(Also, I don’t read anything in the Sunday paper anymore except the comics, and the sports section.)

Without the Internet, and helpful people posting their songs on the Internet for me to download, I would not have discovered hundreds of great bands including The New Pornographers, Allison Crowe, Adam Chikushin Tucker, The Apparitions, or my current favorite (who I’m listening to right now), Joe Henry.

And before you artists and copyright lawyers get all mad, let me add: first, I only download legally, and second, I make it a point to get out and buy CDs from the artists who I decide I like. So the free sample of music serves its purpose: I discover them and then they make some money off of me.

But we music downloaders know that there’s a lot of information out there, a lot of songs, a lot of sites, a lot of crummy bands trying to suck you into using precious disk space on your computer and iPod to store their crummy songs. And you’ve got to sort through them, be judicious, not download just anyone because the songs will get lost in the shuffle (literally) and you’ll have to keep skipping over junk just to get to, say, a song from Say Hi To Your Mom.

That’s where the music bloggers come in. They do the work for me, and for all of us, and sort out what’s good and what’s bad and post it and link to it and generally let me save some time by going to their sites and seeing what they’ve found for me. And I’ve spent a lot of time going through the music blogs, and deciding which ones were worth visiting and which ones were not.

I’ll give a few nods to some of the good ones before getting to The Best, so you can check them out yourself. I don’t know much about them other than what I tell you here; I don’t read about the bloggers, I go there for the music. But I like Muruch, a new one I’ve found. You’ll find ethereal, generally quieter and somewhat obscure music there – like Petra Haden’s version of Don’t Stop Believing. I also like 3Hive, which posts a really eclectic set of music and has pretty good descriptions of the songs that are generally trustworthy. They get a little chatty, but who am I to knock someone for that? Music For Robots tends to lean towards the obscure rocker end of things, and has some really interesting selections. And for British invasion, there’s no beating Headphone Sex, which is where I found the band Bromhead’s Jacket, which is the best of the British “lad rock” bands.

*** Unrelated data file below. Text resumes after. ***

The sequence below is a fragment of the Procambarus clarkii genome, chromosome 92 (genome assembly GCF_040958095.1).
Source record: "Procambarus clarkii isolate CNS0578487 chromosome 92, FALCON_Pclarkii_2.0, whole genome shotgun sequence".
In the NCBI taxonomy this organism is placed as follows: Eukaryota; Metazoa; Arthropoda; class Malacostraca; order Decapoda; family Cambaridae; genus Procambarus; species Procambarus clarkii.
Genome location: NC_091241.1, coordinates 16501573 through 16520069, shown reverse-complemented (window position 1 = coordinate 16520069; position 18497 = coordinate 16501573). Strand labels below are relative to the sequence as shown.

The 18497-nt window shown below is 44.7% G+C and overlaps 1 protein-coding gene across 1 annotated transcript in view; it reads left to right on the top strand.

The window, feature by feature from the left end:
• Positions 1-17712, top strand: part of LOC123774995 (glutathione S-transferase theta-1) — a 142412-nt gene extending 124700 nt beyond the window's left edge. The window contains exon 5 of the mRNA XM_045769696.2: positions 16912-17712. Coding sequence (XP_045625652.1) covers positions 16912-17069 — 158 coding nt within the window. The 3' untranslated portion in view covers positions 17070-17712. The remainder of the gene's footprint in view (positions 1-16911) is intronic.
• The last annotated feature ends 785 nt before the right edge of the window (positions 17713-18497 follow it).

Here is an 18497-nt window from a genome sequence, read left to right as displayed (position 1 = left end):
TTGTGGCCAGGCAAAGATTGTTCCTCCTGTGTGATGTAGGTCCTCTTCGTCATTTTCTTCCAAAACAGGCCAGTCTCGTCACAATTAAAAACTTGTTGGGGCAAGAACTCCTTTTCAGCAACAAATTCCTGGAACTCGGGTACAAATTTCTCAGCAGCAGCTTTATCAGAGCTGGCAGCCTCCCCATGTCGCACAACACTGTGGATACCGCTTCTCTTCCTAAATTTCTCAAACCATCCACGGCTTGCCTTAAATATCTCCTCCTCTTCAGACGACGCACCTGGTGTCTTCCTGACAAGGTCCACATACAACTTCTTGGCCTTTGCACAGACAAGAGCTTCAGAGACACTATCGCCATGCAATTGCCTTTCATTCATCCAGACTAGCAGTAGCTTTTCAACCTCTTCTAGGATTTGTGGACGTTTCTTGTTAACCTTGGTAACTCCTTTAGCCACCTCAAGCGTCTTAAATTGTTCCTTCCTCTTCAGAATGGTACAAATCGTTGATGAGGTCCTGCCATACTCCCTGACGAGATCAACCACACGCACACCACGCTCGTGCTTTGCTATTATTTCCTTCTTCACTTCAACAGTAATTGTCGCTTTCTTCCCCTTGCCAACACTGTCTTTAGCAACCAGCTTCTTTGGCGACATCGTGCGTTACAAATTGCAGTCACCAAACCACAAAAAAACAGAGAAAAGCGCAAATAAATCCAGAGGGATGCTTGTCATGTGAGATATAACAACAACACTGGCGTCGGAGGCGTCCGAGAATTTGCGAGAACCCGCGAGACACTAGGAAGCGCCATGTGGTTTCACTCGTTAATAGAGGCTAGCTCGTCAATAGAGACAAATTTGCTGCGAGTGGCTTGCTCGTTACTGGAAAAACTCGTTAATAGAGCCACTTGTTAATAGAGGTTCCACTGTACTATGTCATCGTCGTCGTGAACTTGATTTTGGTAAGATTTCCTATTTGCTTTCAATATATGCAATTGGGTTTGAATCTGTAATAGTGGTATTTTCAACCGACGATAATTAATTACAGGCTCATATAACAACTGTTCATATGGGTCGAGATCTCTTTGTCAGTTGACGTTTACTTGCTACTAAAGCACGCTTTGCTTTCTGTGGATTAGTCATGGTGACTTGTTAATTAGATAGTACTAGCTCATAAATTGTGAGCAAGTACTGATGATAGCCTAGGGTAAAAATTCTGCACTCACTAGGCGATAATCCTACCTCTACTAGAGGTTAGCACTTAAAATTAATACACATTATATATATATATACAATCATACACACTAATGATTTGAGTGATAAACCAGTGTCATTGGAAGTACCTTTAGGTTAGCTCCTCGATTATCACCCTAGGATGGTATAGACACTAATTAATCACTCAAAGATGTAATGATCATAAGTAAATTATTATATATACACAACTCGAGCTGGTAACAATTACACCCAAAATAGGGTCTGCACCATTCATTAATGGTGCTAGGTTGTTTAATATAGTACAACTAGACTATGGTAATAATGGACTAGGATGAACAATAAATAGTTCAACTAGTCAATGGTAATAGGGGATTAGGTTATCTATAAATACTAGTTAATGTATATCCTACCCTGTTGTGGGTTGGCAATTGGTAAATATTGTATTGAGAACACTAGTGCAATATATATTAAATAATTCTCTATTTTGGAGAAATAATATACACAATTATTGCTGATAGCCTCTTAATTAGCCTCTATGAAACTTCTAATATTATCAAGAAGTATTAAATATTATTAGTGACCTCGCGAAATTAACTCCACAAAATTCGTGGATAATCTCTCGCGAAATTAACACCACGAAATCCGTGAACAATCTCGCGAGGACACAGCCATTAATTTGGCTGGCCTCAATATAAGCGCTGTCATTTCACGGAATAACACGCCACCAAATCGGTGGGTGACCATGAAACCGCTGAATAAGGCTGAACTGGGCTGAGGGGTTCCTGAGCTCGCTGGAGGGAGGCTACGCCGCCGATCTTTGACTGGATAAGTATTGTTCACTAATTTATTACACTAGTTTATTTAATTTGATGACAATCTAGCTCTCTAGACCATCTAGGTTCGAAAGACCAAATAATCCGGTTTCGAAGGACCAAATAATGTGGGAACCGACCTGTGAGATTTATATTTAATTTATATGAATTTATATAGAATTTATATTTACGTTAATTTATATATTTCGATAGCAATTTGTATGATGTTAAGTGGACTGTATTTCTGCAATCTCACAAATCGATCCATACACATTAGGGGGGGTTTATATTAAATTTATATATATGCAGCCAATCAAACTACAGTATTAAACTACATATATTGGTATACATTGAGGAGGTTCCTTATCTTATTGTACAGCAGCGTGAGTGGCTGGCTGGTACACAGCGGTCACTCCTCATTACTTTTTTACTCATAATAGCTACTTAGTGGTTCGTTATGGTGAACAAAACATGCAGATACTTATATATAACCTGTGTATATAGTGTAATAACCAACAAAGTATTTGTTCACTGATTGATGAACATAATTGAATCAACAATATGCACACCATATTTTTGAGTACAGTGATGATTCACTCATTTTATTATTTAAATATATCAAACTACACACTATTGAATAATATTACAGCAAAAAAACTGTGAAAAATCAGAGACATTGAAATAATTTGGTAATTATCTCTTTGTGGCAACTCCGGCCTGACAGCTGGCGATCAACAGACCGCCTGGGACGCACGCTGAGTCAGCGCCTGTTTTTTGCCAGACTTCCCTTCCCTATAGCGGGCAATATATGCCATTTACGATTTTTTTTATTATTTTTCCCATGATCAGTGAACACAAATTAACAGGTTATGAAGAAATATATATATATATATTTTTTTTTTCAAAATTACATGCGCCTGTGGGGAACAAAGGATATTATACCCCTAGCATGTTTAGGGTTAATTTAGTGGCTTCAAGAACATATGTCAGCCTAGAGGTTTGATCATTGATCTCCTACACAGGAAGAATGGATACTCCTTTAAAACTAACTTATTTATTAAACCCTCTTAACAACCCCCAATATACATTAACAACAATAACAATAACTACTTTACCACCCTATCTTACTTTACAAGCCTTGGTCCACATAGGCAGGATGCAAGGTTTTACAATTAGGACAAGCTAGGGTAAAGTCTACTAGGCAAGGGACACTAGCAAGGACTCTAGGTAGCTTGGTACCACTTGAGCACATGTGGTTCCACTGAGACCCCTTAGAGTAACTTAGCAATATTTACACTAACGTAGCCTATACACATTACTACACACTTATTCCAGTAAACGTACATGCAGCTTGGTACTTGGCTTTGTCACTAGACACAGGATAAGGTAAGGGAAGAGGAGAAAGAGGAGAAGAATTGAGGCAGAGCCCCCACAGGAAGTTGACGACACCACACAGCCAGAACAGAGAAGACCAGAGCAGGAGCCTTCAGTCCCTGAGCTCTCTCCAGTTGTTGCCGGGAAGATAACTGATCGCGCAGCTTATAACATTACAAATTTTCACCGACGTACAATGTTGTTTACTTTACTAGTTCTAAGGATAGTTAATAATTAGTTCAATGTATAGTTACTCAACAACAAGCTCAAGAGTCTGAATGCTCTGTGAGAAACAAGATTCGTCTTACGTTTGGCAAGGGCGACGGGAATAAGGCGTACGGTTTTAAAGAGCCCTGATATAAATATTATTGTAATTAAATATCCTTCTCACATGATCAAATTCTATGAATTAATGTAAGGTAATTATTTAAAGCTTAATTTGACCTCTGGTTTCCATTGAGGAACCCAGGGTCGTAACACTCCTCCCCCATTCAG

Those are just a few of the 20 or so sites I skim through on Sunday mornings when I used to read the paper, looking for the next new thing and updating music for my jaded ears. But they all pale in comparison to The Best of the mp3 sites, Fingertips.

Fingertips each week puts up “This Week’s Finds”, a post of just three songs per week. But what a set of songs! Each week I go there and download the three songs selected without any hesitation. I don’t know what the guy who writes it does or how he does it, but he has an uncanny knack for finding the absolute best songs out there. I can hardly think of a song I downloaded from his site and did not like. And you don’t have to skim through 15, 20, 30 songs to find a couple that sound interesting, or wade through lengthy posts, or pictures. It’s just the three new songs, each week.

What sets Fingertips apart, too, are the descriptions of the music. He posted the song “The Underdog” by Spoon, and not only was the song great, but he mentioned in the blurb about the song that they had a complex bit of clapping in it (he gave the actual time of the song that it would happen) and I was cued in to listen to it and he was right, and it actually very much contributed to my enjoyment of the song.